Produce, protein and pie: A balanced thanksgiving meal

Produce, protein and pie: A balanced thanksgiving meal

Gluttons, rejoice! It’s time to set the table, carve the turkey and indulge in those delicious dishes we typically see only a few times a year. Thanksgiving marks the largest consumption of food by Americans in a single day. Best to make that food worth the time, trouble and calories! To balance your Thanksgiving table, try to include a few dishes from the following categories:

Starters. Choose lighter fare as the rest of the meal will consist of heavier options. A spinach salad with almonds, mandarin oranges and a drizzle of vinaigrette or a hearty butternut squash soup can whet your appetite before the feast.

Sides. For some people, traditional Thanksgiving sides are more integral to the meal than the bird. You can go the casserole route, with mashed sweet potatoes covered in toasted marshmallows or a good ol’ green bean casserole topped with a crunchy fried-onion crust. Or try your hand at a savory, made-from-scratch stuffing, a tangy cranberry sauce or even roasted corn on the cob.

Turkey. You can fry it, smoke it, grill it or roast it, but a turkey is the centerpiece of a Thanksgiving feast. In 2011 alone, 248 million turkeys were raised for the sole purpose of human consumption—that’s more than one turkey for every two Americans. And go ahead and eat up without fear of nodding off: the tryptophan associated with making you sleepy isn’t any higher in turkey than it is in other meats.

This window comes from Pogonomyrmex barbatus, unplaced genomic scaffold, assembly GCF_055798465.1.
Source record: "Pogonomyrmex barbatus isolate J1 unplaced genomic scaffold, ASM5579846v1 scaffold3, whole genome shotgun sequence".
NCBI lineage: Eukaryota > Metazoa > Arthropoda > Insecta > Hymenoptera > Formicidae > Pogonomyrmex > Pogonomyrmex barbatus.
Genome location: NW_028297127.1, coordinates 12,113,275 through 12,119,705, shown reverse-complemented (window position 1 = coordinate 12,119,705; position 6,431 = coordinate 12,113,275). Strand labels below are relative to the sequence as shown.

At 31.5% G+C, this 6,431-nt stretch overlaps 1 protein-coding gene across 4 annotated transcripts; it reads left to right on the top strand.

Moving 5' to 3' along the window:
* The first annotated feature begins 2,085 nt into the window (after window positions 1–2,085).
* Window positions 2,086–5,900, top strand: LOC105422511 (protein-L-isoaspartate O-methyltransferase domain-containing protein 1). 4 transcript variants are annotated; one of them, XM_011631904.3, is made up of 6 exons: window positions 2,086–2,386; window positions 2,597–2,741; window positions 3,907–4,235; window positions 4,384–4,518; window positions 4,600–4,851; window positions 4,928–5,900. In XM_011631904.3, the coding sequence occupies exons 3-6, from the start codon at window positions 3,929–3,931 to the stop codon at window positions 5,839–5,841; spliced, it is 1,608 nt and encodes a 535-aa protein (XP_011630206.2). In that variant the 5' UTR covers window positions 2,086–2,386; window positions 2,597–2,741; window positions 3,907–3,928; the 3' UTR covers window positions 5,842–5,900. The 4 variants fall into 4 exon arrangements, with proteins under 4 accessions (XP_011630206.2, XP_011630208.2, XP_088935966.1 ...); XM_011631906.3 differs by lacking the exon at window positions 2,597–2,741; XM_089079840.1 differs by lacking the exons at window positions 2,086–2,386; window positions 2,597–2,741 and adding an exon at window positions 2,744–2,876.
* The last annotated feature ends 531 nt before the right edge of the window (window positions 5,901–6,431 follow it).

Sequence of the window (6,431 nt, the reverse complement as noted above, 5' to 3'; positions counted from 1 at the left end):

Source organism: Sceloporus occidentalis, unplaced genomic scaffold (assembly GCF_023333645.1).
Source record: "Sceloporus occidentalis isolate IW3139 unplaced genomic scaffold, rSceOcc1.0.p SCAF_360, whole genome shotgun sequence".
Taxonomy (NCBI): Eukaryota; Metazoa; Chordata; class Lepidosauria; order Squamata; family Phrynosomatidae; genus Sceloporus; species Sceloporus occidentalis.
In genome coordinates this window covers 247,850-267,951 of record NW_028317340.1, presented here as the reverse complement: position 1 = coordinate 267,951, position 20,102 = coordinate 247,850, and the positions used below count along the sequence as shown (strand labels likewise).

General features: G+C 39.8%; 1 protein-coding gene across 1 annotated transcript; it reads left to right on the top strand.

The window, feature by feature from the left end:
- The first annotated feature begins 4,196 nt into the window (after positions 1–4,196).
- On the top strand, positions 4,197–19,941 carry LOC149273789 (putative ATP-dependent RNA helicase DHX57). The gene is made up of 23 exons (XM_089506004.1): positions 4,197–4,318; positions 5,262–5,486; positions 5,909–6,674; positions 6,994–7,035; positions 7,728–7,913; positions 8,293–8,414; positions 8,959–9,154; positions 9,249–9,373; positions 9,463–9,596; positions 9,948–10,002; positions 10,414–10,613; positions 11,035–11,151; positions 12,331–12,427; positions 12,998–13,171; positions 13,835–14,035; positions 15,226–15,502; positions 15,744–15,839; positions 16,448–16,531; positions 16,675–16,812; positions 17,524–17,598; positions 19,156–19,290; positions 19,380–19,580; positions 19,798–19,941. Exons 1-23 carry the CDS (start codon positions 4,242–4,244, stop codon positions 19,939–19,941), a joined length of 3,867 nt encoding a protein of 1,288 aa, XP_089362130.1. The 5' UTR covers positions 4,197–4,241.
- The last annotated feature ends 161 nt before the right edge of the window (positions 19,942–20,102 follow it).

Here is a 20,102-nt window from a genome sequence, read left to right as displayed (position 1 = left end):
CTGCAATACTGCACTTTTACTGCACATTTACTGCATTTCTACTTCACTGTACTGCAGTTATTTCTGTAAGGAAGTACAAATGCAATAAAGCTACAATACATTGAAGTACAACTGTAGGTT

Dessert. While we strongly believe that no meal is complete without some treats from Mother Rucker’s Sweets, we also understand that pie usually takes the spotlight Thanksgiving Day. Pumpkin, pecan, apple and cherry, you really can’t go wrong with a rich filling and buttery crust. Offering guests non-pie options such as a fruit salad or an arrangement of Holiday Cookie Brittle will make them extra thankful for being a part of your holiday celebration.

Helpful tips:

  • Keep in mind the stove, oven and microwave capacity and plan accordingly. It’d be a shame to have to push your meal time back a few hours because you ran out of oven space for your sides.
  • Ask for help. If you’re having a large gathering, it’s okay to ask guests to bring a dish to share. Just make sure they know if you are tight on oven space so they can heat their dishes at home.
  • Select some recipes that can be prepared in advance. That way, you will have less to do on Thanksgiving Day and have more time to spend with your family and friends.
  • Plan for leftovers and have Tupperware available to send home with guests. It’s better to have a table of full bellies than empty ones, so be sure to provide more than enough food for the day.